November 29, 2004
Drug Safety Concerns
A STAMP of approval by the Food and Drug Administration used to instill the highest confidence.
If the FDA ratified use of a medicine, the public assumed it was safe - and the health benefits from taking the drug outweighed any risks.
In just the last few months, the public has learned that popular antidepressants for adolescents can trigger suicidal behavior and that the painkiller Vioxx doubles the risk of heart attacks and strokes when taken for longer than 18 months.
Another top-selling drug, the cholesterol-lowering Baycol, was pulled from shelves a few years ago after it was linked to a sometimes fatal muscle paralysis.
In all these cases, the FDA has come under fire for its apparent slowness in responding to problems with drugs once they're on the market.
One of its own drug-safety reviewers skewered his employer recently before Congress. "The FDA as currently configured is incapable of protecting America" from unsafe drugs, Dr. David Graham said.
Such criticism is right: Having the FDA monitor possible problems with drugs after it has already approved them puts the agency in conflict with itself. The concern is that FDA officials might be less aggressive than necessary in tracking potential dangers from drugs because their own agency approved them.
Just as troubling are charges that the drug industry exerts undue influence over FDA decisions - that the relationship between manufacturers and the regulator is "too cozy," as Sen. Charles Grassley, R-Iowa, puts it.
The highly respected Journal of the American Medical Association suggests a reason for that coziness. In an editorial in the Dec. 1 issue, the editors note the effects of a 1992 law that responded to pressure from patient advocates and the drug industry to speed up the drug-approval process. The law requires pharmaceutical firms to pay "user fees" to allow the FDA to increase its drug-review staff. Between 1993 and 2001, the industry paid $825 million in such fees to the agency, the editorial notes.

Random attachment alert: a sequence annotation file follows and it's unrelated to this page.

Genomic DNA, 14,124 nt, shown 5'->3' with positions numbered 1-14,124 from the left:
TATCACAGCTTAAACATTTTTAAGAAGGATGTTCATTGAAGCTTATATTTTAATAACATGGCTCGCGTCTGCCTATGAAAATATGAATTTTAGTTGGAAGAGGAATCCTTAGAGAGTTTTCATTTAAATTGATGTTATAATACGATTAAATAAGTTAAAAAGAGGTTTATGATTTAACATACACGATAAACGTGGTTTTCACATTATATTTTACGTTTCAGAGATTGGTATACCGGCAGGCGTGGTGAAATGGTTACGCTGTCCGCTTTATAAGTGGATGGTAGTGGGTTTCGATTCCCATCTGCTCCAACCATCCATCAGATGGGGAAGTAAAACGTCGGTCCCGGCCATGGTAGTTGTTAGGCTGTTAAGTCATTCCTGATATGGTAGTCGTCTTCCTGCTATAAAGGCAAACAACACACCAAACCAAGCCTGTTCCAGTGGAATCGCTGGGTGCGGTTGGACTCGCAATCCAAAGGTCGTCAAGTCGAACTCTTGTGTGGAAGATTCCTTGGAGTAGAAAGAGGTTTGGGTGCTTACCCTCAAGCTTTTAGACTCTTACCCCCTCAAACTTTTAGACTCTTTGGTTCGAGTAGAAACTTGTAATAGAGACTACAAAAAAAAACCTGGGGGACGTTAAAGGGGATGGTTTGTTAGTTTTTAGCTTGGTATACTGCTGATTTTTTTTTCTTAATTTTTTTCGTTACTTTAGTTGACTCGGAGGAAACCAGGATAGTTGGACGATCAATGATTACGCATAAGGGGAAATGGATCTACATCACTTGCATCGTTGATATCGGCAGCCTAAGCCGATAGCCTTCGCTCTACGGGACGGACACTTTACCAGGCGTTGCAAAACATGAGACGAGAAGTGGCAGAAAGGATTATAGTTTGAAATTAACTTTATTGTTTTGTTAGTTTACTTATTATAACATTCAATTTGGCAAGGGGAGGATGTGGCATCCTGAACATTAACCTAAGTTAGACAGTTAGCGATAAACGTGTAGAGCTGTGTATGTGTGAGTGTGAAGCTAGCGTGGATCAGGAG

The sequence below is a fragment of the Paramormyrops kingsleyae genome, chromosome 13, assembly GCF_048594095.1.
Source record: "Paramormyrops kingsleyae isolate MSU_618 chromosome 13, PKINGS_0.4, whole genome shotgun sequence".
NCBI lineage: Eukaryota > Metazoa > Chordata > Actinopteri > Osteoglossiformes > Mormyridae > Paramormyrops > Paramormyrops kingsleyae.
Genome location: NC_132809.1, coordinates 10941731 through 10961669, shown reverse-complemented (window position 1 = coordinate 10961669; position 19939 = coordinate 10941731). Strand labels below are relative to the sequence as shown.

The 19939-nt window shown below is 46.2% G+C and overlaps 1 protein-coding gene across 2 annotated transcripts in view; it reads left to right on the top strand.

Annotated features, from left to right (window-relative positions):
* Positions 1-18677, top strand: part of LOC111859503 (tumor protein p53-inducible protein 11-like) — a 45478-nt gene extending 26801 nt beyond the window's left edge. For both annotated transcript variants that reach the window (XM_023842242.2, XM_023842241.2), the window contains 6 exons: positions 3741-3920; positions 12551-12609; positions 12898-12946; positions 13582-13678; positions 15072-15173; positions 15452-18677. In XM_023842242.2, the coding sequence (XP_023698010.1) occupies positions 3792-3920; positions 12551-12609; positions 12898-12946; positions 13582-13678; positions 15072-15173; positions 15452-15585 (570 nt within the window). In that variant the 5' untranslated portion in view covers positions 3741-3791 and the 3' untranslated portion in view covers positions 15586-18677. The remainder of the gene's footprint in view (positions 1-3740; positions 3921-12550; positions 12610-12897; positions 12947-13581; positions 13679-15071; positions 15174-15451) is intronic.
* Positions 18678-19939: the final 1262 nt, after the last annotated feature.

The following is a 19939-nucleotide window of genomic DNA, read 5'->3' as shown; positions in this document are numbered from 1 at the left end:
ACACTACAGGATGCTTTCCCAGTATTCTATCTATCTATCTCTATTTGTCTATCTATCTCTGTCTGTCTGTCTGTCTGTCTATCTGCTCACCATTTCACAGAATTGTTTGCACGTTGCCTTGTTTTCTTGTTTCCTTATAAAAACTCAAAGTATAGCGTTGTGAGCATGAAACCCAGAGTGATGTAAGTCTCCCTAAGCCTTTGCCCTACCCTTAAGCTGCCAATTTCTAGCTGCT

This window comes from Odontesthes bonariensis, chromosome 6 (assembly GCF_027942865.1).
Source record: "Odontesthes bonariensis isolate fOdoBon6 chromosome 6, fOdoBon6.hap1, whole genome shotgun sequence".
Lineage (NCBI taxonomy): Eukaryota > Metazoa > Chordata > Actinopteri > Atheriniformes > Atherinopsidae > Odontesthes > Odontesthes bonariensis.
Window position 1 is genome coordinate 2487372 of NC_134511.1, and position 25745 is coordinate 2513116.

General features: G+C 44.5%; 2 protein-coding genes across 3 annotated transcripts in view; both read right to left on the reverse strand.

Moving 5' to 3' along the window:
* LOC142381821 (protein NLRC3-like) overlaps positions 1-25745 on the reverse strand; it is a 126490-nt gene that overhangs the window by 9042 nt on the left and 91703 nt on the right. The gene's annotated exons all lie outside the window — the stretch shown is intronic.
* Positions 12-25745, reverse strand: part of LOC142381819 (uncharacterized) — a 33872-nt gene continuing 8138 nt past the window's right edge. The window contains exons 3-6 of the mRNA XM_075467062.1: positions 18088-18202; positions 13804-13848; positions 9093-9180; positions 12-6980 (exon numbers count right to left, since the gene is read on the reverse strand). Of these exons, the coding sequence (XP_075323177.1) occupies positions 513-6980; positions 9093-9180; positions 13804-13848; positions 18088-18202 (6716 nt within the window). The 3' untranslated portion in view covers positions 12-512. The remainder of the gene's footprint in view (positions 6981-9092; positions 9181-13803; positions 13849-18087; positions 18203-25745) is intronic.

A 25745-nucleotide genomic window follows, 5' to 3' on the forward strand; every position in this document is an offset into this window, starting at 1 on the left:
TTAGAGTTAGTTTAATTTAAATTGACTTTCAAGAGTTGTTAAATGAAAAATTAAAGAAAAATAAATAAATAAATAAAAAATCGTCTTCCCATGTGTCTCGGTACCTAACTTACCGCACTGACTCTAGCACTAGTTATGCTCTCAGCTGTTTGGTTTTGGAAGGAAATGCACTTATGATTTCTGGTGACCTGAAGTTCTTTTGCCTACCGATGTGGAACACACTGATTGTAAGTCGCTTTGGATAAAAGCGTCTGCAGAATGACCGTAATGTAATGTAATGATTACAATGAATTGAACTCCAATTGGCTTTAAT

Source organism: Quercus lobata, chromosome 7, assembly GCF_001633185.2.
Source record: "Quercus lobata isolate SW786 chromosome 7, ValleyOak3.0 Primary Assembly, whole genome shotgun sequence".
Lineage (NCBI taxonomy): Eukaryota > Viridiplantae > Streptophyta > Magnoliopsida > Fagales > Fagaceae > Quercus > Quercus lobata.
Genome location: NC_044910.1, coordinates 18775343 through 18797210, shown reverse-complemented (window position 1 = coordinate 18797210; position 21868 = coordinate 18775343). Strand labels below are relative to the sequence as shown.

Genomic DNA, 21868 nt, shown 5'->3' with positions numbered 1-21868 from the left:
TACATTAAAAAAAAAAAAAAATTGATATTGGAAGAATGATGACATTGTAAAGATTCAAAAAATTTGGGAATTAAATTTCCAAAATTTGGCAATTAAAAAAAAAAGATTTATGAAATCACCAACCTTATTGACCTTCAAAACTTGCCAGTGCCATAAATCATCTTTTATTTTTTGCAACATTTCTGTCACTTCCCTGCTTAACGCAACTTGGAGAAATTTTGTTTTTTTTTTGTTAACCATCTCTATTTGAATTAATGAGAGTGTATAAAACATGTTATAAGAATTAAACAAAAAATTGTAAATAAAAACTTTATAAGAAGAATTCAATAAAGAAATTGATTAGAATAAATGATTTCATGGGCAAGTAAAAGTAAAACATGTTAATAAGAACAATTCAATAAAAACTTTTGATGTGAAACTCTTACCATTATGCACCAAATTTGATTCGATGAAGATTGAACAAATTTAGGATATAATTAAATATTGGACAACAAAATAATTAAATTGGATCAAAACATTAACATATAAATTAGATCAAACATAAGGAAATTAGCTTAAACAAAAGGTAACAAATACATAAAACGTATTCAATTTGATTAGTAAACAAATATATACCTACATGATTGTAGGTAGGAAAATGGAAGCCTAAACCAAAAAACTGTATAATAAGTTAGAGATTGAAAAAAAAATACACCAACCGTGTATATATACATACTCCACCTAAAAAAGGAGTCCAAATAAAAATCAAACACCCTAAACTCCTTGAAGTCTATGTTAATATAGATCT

JAMA editors suggest the payments may compromise the FDA's oversight ability. Since the user fees began, average time for FDA approval of new standard drugs has been cut nearly in half, the editorial notes, and "as an inevitable consequence of faster approvals," the percentage of drugs recalled has shot up.
When one of the nation's most prestigious medical journals and a leading drug-safety expert both publicly question the FDA's ability to quickly take dangerous drugs off the market, it's time to pay attention.
Congress should follow the recommendation of JAMA editors and create a board independent of both the FDA and the pharmaceutical industry to monitor the safety of drugs after they are approved. That's the only way to restore confidence in the FDA and to safeguard the public's health.